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  • Commentum in quasdam parabolas et alias aphorismorum series: Aphorismi particulares, aphorismi de memoria, aphorismi extravagantes
  • Walton O. Schalick III
Arnald of Villanova. Commentum in quasdam parabolas et alias aphorismorum series: Aphorismi particulares, aphorismi de memoria, aphorismi extravagantes. Edited with introductions by Juan A. Paniagua and Pedro Gil-Sotres and additions by L. García-Ballester and Eduard Feliu. Seminarium Historiae Scientiae Barchinone (C.S.I.C.), Arnaldi de Villanova Opera Medica Omnia VI.2 Barcelona: Universitat de Barcelona, 1993. 460 pp. $45.00; Ptas. 5,000 (paperbound).

“Vita brevis; ars longa”: so states the first Hippocratic aphorism. In the Middle Ages, the growing volume of medical information, distilled from ancient, Arabic, and contemporary authors, made the life-to-art ratio even smaller. A need emerged for mechanisms of data manipulation, so that medical knowledge could be better remembered. While some authors espoused new techniques such as the medical concordance, the age-old aphorism provided a popular means of “fixing in memory” medical information. Arnald of Villanova (d. 1311), physician to popes and kings and a teacher at the University of Montpellier, noted that it is good to write briefly and usefully in aphorisms for the sake of memory. Arnald was quite comfortable with this form, using it in one of his most scholastic works, Aphorismi de gradibus, and several of his more clinically focused works. His Medicationis parabole (Parables of healing) contains some 340 aphorisms representing the quintessence of clinical material, distilled for recollection (the editors note variations in the total number within the ten manuscripts on which they have [End Page 127] based their edition, from 334 to 345 “paraboles”; here they have chosen 342). Interestingly, it seems from asides in the textual tradition that Medicationis parabole was probably written by Arnald c. 1300, at or soon after the time he fled Paris, following the exposition of his heretical notions regarding the end of the world. In his flight he was aided by the court of King Philip IV, and it is to Philip that several of the manuscripts are dedicated.

This book is the second part of the sixth volume of an anticipated twenty-volume edition of the collected medical works of Arnald. Under the seasoned guidance of series editors Luis García-Ballester, Juan A. Paniagua, and Michael R. McVaugh, another six volumes are currently in preparation. In addition, volume II (Aphorismi de gradibus, ed. M. R. McVaugh), has been issued in a second edition (1992) with new indices. 1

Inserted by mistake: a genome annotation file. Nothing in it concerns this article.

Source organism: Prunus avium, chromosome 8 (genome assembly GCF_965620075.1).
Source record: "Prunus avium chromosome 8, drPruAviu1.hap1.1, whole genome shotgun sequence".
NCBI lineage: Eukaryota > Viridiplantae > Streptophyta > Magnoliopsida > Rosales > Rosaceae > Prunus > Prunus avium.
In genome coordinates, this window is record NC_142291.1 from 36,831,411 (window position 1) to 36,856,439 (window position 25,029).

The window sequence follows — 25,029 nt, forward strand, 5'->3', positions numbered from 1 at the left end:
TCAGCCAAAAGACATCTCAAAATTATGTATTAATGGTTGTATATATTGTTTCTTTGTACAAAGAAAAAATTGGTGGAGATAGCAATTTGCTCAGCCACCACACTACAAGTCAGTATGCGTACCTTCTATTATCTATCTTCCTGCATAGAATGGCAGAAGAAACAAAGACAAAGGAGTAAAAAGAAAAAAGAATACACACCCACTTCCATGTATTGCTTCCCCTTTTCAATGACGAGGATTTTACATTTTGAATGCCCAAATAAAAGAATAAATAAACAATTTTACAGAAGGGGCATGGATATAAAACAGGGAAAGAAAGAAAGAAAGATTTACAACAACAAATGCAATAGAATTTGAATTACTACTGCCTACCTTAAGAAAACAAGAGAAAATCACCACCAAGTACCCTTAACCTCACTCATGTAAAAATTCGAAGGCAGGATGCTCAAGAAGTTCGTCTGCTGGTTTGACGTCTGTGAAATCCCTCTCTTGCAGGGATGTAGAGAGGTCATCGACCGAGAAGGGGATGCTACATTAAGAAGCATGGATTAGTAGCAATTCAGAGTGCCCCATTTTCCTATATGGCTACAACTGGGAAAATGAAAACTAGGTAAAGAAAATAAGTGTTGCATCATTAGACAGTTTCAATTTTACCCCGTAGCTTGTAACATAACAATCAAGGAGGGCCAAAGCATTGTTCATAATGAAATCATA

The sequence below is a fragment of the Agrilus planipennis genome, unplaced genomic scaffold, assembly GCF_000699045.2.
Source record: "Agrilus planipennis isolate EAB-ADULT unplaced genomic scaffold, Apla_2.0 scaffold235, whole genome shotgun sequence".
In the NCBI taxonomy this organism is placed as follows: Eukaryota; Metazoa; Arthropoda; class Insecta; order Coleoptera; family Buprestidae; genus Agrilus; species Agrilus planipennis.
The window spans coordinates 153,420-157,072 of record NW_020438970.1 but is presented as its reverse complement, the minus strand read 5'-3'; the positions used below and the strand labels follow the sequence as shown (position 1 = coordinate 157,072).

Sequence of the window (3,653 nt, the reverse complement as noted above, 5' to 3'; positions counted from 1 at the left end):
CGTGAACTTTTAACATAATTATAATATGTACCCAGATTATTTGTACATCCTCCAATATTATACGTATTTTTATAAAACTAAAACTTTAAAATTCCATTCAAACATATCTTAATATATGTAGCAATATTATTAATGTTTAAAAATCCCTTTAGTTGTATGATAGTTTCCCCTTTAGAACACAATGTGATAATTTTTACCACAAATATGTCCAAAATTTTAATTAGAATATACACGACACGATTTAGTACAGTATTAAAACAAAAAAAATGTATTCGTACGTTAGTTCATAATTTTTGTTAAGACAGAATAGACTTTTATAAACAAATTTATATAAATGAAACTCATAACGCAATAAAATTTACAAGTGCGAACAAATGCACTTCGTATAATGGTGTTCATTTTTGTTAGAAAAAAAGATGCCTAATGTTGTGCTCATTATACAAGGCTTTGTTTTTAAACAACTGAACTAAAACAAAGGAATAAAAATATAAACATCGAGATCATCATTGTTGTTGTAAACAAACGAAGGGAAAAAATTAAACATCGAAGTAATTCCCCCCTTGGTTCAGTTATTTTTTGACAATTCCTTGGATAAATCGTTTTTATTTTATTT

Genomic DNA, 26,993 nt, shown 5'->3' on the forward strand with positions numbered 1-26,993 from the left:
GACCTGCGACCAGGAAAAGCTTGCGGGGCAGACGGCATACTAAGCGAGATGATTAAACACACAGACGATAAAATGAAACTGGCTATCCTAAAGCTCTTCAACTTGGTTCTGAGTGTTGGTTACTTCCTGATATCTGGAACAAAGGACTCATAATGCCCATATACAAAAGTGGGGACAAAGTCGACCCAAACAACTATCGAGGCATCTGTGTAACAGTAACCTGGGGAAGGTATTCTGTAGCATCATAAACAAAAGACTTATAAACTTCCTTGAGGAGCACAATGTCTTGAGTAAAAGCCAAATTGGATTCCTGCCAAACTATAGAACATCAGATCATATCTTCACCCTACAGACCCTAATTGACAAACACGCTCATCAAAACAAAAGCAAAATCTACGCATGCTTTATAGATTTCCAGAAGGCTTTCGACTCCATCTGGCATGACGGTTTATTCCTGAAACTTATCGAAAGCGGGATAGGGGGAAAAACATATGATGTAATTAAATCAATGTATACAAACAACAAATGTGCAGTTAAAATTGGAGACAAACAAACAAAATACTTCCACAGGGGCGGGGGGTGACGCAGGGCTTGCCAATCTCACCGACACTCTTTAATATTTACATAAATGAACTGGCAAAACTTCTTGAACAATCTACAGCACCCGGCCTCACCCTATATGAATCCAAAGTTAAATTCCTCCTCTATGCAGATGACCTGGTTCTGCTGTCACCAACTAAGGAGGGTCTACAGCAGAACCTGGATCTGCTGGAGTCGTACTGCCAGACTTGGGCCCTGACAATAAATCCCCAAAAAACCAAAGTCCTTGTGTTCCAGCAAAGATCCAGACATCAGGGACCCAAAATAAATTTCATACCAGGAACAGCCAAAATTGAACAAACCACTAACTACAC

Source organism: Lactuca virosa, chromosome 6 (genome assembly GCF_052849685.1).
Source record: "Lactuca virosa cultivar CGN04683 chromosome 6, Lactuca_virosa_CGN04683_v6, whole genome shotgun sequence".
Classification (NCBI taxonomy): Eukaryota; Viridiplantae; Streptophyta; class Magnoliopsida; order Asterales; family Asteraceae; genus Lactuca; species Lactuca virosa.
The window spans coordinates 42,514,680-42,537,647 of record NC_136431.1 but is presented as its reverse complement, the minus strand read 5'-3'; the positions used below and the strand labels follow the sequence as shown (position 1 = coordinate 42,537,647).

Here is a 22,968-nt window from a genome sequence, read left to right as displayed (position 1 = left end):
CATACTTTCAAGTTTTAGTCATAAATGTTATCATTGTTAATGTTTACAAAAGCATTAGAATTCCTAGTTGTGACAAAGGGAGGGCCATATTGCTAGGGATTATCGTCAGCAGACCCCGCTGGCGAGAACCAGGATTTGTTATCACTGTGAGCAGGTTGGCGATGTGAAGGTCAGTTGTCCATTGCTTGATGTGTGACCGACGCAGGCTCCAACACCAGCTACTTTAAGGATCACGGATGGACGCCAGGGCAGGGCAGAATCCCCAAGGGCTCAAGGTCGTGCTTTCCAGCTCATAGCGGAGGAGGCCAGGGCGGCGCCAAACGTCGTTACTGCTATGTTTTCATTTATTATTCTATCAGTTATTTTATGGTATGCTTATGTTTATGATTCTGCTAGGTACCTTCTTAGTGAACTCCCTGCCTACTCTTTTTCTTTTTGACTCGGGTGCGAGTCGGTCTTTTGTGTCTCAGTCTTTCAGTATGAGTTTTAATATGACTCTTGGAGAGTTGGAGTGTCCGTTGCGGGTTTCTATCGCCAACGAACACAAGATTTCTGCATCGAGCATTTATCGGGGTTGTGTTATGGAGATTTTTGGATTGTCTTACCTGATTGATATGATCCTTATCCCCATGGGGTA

The present volume adheres to the pattern of previous volumes in presenting each text with an excellent apparatus criticus and a pathbreaking introduction on the theoretical or practical material dealt with in the text. However, owing to the size of the principal text, Medicationis paraboles, the editors chose to publish the edition, along with a Hebrew translation (c. 1280s by Abraham Abigdor), in Part 1 (volume VI.1, published in 1990), while the introductions to both the main text and the Hebrew translation, along with four other aphoristic texts and their introductions (Arnald’s Commentum super quadam parabolas, Aphorismi particulares, Aphorismi de memoria, and Aphorismi extravagantes), are published here in Part 2. Furthermore, following an editorial decision made in this volume, this and all subsequent editions contain the introductory materials both in the language of their composition and in Catalan. Here pages 13–236 are in Spanish with the Latin texts, while pages 237–388 contain a Catalan translation of the introductions only. The editors also include indices of names, words, and manuscripts cited in the two volumes. Finally, summary Hebrew-Latin and Latin-Hebrew glossaries, reflecting the tradition of the Medicationis parabole, are provided at the end.

The introductions display the breadth and depth of the editors’ knowledge, further exemplified in Paniagua’s recently published collection of articles on Arnald. 2 The texts are carefully prepared, and in their combination of scholastic commentary (Commentum super quasdam parabolas) and practical pearls (“If a palpebral wrinkle is cut in the middle, it will cease to cause pain” [p. 190]) they offer a range of examples of the medieval scholastic practitioner. As with the rest of the series, this volume opens wide our palpebral fissure into medieval...

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